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Chemical Profiling of Polyfloral Belgian Honey: Ellagic Acid and Pinocembrin as Antioxidants and Chemical Markers.

1. Introduction

Because of their health-promoting activities, polyphenolic compounds are always of interest among substances of natural origin. Until now, the biological activity of a variety of phenolic acids and flavonoids of plant origin has been described in some detail. The most important feature of these compounds is their antibacterial and antioxidant activity [15]. Dietary studies have clearly shown a correlation between the content of phenolic compounds in plant foods and a decrease in the incidence of lifestyle diseases [6, 7]. From a wide variety of honeys, consumers frequently choose unifloral honeys because their specific medicinal properties are well defined. On the other hand, polyfloral honey, called thousand flowers honey, is still the most popular and most widely consumed variety. Polyphenolic compounds are present in honeys due to their direct transfer from the nectar of plants by bees. The chemical patterns of these compounds, namely, their composition and relative concentration, have already been used for the authentication of honey bars [8, 9]. However, most studies focusing on unifloral honey are devoted to the identification of individual markers of their botanical origin [9-11].

In this study, we focused on the determination of the chemical profiles, namely, the identification of phenolic acids and flavonoids, of Belgian polyfloral honeys from three apiaries located in the Antwerp province to determine the utility of this approach for the determination of the geographical origin of honey. Furthermore, the antioxidant properties of these honeys were determined and correlated with the content of phenolic compounds.

2. Materials and Methods

2.1. Reagents. All chemicals were of analytical reagent grade. Methanol, dibasic sodium phosphate heptahydrate ([Na.sub.2]HP[O.sub.4]x 7[H.sub.2]O), hydrochloric acid, and 85% phosphoric acid were purchased from POCH S. A. (Gliwice, Poland). Ten flavonoids, galangin, kaempferol, chrysin, quercetin, myricetin, (+)-naringenin, pelargonidin chloride, pinocembrin, and rutin, as well as 11 phenolic acids, 3-hydroxybenzoic acid, 3,4-dihydroxybenzoic acid, 4-hydroxybenzoic acid, caffeic acid, vanillic acid, syringic acid, p-coumaric acid, chlorogenic acid, rosmarinic acid, ferulic acid, and ellagic acid, which were used as standards, were purchased from Sigma-Aldrich (Poznan, Poland). Furthermore a isoprenoid, ([+ or -])-abscisic acid (Sigma-Aldrich, Poznan, Poland), was used as a standard. Stock solutions of each standard were prepared with HPLC-grade methanol at a concentration of 0.01 mmol/L and were kept at 4[degrees]C protected from light. Amberlite XAD-2 was used as an adsorption resin for the extraction step, and it was obtained from Supelco (Bellefonte, PA, USA).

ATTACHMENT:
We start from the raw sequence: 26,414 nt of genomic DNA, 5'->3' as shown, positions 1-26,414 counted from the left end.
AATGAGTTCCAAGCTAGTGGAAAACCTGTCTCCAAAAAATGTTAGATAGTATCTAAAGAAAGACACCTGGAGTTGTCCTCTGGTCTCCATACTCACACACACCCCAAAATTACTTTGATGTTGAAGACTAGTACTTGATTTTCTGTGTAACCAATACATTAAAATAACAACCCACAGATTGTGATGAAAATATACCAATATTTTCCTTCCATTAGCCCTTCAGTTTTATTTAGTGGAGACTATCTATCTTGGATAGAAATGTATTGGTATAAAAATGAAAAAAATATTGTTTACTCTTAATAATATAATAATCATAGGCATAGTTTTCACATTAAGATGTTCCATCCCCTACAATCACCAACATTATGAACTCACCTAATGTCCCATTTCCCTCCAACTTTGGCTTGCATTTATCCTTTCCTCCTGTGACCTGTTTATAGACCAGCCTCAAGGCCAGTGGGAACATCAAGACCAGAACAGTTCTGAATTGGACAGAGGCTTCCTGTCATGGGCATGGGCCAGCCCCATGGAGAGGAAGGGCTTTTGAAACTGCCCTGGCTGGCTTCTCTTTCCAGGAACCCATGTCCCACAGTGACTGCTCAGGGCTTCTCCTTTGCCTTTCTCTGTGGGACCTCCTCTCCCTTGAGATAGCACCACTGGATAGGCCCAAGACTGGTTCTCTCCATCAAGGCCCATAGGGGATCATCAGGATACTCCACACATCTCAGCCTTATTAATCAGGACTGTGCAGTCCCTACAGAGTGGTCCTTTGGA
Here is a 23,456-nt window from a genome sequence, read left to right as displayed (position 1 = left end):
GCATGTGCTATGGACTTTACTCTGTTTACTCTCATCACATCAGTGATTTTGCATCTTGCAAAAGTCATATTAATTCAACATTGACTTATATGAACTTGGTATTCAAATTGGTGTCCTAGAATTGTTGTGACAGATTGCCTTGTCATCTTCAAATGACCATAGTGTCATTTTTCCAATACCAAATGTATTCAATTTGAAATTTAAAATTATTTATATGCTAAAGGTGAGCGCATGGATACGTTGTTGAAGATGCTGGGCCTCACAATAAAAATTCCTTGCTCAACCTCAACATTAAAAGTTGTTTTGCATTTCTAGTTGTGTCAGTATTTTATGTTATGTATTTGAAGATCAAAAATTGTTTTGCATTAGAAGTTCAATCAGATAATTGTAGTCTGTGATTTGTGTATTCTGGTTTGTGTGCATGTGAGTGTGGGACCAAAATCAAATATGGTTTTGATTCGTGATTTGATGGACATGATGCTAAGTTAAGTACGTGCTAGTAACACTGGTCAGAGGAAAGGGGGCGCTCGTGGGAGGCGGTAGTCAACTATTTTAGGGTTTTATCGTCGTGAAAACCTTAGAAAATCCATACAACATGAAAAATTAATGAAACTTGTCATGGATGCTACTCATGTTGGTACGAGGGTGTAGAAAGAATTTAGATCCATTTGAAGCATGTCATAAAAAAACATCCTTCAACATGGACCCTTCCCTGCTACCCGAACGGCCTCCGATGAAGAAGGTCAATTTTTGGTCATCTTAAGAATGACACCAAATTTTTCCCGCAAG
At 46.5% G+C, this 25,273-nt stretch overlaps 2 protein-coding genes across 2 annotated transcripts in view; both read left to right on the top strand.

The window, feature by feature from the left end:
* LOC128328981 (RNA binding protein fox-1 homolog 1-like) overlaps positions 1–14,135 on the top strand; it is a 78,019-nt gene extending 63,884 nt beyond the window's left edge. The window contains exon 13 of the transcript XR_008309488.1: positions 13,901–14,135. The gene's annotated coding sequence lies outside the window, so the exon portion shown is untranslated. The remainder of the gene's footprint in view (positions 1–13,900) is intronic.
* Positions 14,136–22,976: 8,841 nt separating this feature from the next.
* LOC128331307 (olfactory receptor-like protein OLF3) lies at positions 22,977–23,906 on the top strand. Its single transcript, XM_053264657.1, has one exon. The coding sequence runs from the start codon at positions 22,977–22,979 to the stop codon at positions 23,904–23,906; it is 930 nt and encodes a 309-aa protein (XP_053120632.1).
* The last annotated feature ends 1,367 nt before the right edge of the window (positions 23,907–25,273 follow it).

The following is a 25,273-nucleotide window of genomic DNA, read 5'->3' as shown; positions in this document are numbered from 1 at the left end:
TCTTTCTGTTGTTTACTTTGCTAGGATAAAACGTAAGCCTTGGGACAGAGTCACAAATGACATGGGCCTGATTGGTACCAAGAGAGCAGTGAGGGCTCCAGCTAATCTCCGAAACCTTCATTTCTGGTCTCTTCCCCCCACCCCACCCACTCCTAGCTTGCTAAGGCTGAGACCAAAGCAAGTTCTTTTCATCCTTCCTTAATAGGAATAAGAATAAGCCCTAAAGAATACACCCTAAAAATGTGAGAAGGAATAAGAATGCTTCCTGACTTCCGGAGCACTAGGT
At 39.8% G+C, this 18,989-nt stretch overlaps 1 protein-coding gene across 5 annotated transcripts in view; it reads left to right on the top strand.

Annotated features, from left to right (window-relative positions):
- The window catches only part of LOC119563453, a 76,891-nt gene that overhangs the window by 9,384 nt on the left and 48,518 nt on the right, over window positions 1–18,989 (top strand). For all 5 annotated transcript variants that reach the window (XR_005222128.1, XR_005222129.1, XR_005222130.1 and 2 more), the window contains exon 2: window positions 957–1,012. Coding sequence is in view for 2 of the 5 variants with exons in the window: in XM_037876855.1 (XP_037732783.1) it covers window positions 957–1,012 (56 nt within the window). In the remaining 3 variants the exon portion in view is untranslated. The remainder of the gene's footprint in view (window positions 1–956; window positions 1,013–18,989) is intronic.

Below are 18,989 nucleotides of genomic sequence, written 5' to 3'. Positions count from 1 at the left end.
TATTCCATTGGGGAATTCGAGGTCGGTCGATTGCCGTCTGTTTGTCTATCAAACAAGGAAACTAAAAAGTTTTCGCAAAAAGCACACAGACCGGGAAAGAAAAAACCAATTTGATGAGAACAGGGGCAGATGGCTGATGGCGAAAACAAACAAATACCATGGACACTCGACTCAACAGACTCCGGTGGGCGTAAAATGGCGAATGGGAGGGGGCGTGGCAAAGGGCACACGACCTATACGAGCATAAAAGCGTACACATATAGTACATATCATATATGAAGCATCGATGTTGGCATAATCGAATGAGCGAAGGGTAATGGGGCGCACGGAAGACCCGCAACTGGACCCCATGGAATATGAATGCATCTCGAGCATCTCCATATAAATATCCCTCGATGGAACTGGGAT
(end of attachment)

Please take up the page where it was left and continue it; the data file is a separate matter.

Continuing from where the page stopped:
2.2. Honey Samples. Twenty-seven Belgian honey samples from the Antwerp province were studied. They were obtained from three beekeepers operating in the vicinity of Antwerp, namely, in Mortsel (M, the beekeeper guild was established there in 1695), Lichtaart (L), and Kasterlee (K). Honey sample originates from 3 successive years (2007, 2008, and 2009). All of the samples, after being acquired from the beekeepers, were stored in the dark at 4[degrees]C. Before they were studied, they were characterized by the determination of their moisture content, electrical conductivity, specific rotation, and invertase activity as well as by using classical visual and organoleptic testing. All samples of honeys were certified from their producers. The botanical origin of the analysed honeys was confirmed and certified by pollen analysis. The proper documents have been presented by beekeepers supplying the honey.

2.3. Isolation of Phenolic Compounds. Extraction was carried out as described previously [9] with some modifications. The studied polyfloral honey samples (5 g) were thoroughly mixed with five parts (25 mL) of distilled water and sonicated for 1 hour until completely homogenized. The aqueous sample was then passed through filter paper to remove any solid particles. The filtrate was mixed with 40 g of Amberlite XAD 2 (pore size 9 nm, particle size 0.3-1.2 mm) and stirred with a magnetic stirrer for 10 min to absorb phenolic compounds. The Amberlite particles were then packed into a glass column (3.5 x 65 cm), and the column was washed with a diluted hydrochloric acid (0.05 M, 120 mL) and then with distilled water (100 mL). The phenolic compounds were retained on the column, while all sugars and other polar compounds eluted. The phenolic fraction was then eluted from the column with methanol (150 mL) and evaporated under reduced pressure (40[degrees]C). The obtained residue was redissolved in a mixture of distilled water (1 mL) and HPLC-grade methanol (1 mL), and the mixture was analysed with the use of a HPLC-PDA system. The applied extraction method enabled the recovery values for analysed compounds to be higher than 85%.

2.4. Total Phenolic Content (TPC). To determine the TPC of the honey extracts, the Folin-Ciocalteu method was applied [9, 12, 13]. Briefly, 5 mL of aqueous eluate of honey (0.5 g honey/50 mL of distillate water) was placed into a 10 mL volumetric flask. Folin-Ciocalteu (FC) reagent (0.5 mL) and 1.5 mL of a 20% [Na.sub.2]C[O.sub.3] solution were added to the eluate. After filling the flask with distilled water to the mark and thoroughly agitating the reaction mixture, it was left to stand for 120 min at room temperature, and the TPC was determined spectrophotometrically (Hitachi U-2810) at 760 nm against the blank (water). The TPC was expressed in milligrams of gallic acid equivalents (GAE/100 g) and was an average value from three parallel measurements.